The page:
What Are the Different Uses of Doxycycline for Dogs?

There are many different uses of doxycycline for dogs, including the treatment of conditions such as Rocky Mountain spotted fever, chlamydia and Lyme disease. Many bacterial infections can also be treated using the drug, so there may be other reasons that a veterinarian decides to prescribe doxycycline to a dog. It can also be prescribed for urinary tract…

dog with blanket

There are many different uses of doxycycline for dogs, including the treatment of conditions such as Rocky Mountain spotted fever, chlamydia and Lyme disease. Many bacterial infections can also be treated using the drug, so there may be other reasons that a veterinarian decides to prescribe doxycycline to a dog. It can also be prescribed for urinary tract infections. The drug is classed as a broad-spectrum antibiotic because it is able to kill many different types of bacteria.

Doxycycline is a tetracycline antibiotic and works by preventing bacteria from making proteins that are vital to their survival. The US Food and Drug Administration (FDA) has not approved the use of doxycycline for dogs, but veterinarians do prescribe it to both dogs and cats on a regular basis. The drug is also used in humans for things such as malaria prevention. It comes in capsules or tablets containing 100 milligrams (mg) of the antibiotic.

dog running in a dog park

Broad spectrum antibiotics, such as doxycycline, can be used to treat many conditions. The most common diseases it is used to treat are chlamydia, Lyme disease, and Rocky Mountain spotted fever. All of these conditions are bacterial infections that are sensitive to the protein-preventing effects of the drug. The dosage of the drug is usually between 2 and 5 mg per pound in weight of the dog, administered either every 12 or every 24 hours. A prescription from a veterinarian for the necessary amount is required to obtain doxycycline for dogs.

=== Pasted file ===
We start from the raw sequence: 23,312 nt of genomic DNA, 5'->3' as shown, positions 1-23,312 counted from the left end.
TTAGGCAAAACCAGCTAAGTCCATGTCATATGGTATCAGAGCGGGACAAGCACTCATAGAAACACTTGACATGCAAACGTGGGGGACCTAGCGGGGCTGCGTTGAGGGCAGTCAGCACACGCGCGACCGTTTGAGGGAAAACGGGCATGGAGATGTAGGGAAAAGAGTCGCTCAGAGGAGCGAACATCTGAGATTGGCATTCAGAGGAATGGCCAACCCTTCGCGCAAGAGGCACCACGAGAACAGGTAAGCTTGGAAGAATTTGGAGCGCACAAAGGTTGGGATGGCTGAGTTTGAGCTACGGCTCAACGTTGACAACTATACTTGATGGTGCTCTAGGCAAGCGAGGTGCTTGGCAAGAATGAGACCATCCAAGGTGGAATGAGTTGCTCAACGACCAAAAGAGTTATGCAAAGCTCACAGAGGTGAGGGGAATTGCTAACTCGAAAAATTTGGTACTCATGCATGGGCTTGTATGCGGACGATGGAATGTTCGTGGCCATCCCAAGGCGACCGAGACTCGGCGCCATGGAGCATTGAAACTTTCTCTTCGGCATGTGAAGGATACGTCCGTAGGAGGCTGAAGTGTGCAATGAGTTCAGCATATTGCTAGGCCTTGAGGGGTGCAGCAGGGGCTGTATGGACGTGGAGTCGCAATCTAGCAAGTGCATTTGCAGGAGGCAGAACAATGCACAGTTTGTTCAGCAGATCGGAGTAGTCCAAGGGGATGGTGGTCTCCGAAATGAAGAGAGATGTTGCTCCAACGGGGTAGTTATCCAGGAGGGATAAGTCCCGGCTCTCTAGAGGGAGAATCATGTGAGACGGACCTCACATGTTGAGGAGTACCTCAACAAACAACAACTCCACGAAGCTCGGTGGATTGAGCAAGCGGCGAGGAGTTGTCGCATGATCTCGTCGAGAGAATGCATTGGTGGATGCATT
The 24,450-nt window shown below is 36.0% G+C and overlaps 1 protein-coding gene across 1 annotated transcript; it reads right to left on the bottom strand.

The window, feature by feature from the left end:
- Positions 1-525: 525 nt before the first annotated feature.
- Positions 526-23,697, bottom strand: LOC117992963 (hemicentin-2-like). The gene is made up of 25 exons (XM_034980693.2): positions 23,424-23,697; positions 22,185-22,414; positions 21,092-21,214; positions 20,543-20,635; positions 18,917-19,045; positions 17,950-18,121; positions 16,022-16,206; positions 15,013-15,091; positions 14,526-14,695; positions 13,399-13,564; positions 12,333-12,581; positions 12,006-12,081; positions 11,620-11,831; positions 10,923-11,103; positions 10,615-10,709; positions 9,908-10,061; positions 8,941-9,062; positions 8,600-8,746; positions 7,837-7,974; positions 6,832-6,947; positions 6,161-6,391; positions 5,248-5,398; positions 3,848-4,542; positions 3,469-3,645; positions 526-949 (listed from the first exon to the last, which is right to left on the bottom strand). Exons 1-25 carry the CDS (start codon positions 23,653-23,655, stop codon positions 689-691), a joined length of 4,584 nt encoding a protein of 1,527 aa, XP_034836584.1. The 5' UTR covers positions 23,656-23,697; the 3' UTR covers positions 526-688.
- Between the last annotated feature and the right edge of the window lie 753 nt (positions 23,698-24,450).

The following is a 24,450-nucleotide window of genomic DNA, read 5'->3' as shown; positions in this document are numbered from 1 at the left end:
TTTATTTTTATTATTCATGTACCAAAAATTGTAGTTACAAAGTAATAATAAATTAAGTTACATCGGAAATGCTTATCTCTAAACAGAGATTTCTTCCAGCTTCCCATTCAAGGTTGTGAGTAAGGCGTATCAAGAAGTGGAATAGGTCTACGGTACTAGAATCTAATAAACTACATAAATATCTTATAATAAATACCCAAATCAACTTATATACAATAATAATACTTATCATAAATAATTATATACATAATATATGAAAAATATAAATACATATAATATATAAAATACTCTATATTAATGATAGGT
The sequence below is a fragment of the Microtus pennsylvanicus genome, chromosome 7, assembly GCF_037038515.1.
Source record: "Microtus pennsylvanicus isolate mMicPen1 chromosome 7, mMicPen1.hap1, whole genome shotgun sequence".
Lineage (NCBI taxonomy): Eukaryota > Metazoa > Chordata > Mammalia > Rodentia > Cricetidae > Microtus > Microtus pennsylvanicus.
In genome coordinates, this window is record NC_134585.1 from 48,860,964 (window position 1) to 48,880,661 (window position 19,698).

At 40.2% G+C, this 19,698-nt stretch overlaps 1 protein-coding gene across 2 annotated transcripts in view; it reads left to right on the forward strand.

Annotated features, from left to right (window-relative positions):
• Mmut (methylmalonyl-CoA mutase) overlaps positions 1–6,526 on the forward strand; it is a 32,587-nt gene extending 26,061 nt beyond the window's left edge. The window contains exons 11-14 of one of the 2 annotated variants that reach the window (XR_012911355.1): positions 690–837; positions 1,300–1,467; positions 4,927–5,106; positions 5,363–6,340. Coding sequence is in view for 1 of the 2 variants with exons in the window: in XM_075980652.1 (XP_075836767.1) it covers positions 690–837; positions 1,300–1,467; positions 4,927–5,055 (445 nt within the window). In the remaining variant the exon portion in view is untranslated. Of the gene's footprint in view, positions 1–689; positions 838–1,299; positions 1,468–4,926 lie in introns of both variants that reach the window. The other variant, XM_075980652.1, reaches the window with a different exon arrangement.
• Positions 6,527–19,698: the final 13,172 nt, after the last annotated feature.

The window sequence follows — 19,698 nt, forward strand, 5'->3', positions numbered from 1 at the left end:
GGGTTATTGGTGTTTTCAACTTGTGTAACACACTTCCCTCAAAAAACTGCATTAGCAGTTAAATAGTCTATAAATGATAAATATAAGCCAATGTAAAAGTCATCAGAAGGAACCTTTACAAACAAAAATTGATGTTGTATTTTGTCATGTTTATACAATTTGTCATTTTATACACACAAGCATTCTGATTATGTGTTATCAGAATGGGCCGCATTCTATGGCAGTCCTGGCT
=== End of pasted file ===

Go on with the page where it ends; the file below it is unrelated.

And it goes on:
Common side effects of doxycycline include nausea, vomiting, and diarrhea, but unless these are particularly severe, they should not be cause for the dog to stop taking the drug. Owners of dogs experiencing these symptoms should speak to the dog’s veterinarian to ensure that the drug shouldn’t be stopped in the specific instance. More serious and less common side effects include dark colored urine, jaundice, and loss of appetite. Any sign of an allergic reaction, such as the development of hives or swelling of the face should be discussed with a professional and is likely to result in discontinuation of the drug.

Dogs currently taking antacids or bismuth subsalicylate may not be able to have doxycycline. Other mineral and vitamin supplements can also cause negative interactions with the drug. Doxycycline for dogs should usually not be prescribed if the dog is taking any penicillin antibiotics. Pregnant, nursing, or young dogs are also not generally advised to take the drug.

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